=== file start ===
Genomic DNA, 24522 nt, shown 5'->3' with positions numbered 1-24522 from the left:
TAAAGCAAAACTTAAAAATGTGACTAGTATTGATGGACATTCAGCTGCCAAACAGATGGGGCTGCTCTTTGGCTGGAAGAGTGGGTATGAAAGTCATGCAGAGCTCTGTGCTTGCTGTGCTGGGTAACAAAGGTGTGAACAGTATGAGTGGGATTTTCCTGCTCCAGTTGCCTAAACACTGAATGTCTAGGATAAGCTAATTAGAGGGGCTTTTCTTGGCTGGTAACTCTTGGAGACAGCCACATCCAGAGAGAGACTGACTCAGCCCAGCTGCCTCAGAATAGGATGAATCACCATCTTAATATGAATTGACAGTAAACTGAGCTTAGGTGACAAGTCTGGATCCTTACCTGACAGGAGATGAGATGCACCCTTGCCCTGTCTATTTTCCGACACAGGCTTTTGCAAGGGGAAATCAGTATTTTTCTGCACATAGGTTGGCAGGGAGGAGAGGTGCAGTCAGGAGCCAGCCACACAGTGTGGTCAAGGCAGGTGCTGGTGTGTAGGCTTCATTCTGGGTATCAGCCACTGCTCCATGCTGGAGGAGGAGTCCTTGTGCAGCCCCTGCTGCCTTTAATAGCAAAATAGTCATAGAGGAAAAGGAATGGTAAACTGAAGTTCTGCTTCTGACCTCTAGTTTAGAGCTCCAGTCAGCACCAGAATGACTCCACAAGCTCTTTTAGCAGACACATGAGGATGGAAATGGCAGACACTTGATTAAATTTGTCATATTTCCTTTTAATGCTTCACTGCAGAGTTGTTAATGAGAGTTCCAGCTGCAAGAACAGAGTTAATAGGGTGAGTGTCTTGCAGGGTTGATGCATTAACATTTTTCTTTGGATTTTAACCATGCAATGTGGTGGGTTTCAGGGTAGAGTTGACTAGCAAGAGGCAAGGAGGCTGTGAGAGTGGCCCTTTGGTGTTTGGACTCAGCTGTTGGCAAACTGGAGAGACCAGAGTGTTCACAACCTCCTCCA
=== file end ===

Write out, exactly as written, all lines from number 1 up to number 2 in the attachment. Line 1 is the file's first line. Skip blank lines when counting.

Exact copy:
Genomic DNA, 24522 nt, shown 5'->3' with positions numbered 1-24522 from the left:
TAAAGCAAAACTTAAAAATGTGACTAGTATTGATGGACATTCAGCTGCCAAACAGATGGGGCTGCTCTTTGGCTGGAAGAGTGGGTATGAAAGTCATGCAGAGCTCTGTGCTTGCTGTGCTGGGTAACAAAGGTGTGAACAGTATGAGTGGGATTTTCCTGCTCCAGTTGCCTAAACACTGAATGTCTAGGATAAGCTAATTAGAGGGGCTTTTCTTGGCTGGTAACTCTTGGAGACAGCCACATCCAGAGAGAGACTGACTCAGCCCAGCTGCCTCAGAATAGGATGAATCACCATCTTAATATGAATTGACAGTAAACTGAGCTTAGGTGACAAGTCTGGATCCTTACCTGACAGGAGATGAGATGCACCCTTGCCCTGTCTATTTTCCGACACAGGCTTTTGCAAGGGGAAATCAGTATTTTTCTGCACATAGGTTGGCAGGGAGGAGAGGTGCAGTCAGGAGCCAGCCACACAGTGTGGTCAAGGCAGGTGCTGGTGTGTAGGCTTCATTCTGGGTATCAGCCACTGCTCCATGCTGGAGGAGGAGTCCTTGTGCAGCCCCTGCTGCCTTTAATAGCAAAATAGTCATAGAGGAAAAGGAATGGTAAACTGAAGTTCTGCTTCTGACCTCTAGTTTAGAGCTCCAGTCAGCACCAGAATGACTCCACAAGCTCTTTTAGCAGACACATGAGGATGGAAATGGCAGACACTTGATTAAATTTGTCATATTTCCTTTTAATGCTTCACTGCAGAGTTGTTAATGAGAGTTCCAGCTGCAAGAACAGAGTTAATAGGGTGAGTGTCTTGCAGGGTTGATGCATTAACATTTTTCTTTGGATTTTAACCATGCAATGTGGTGGGTTTCAGGGTAGAGTTGACTAGCAAGAGGCAAGGAGGCTGTGAGAGTGGCCCTTTGGTGTTTGGACTCAGCTGTTGGCAAACTGGAGAGACCAGAGTGTTCACAACCTCCTCCA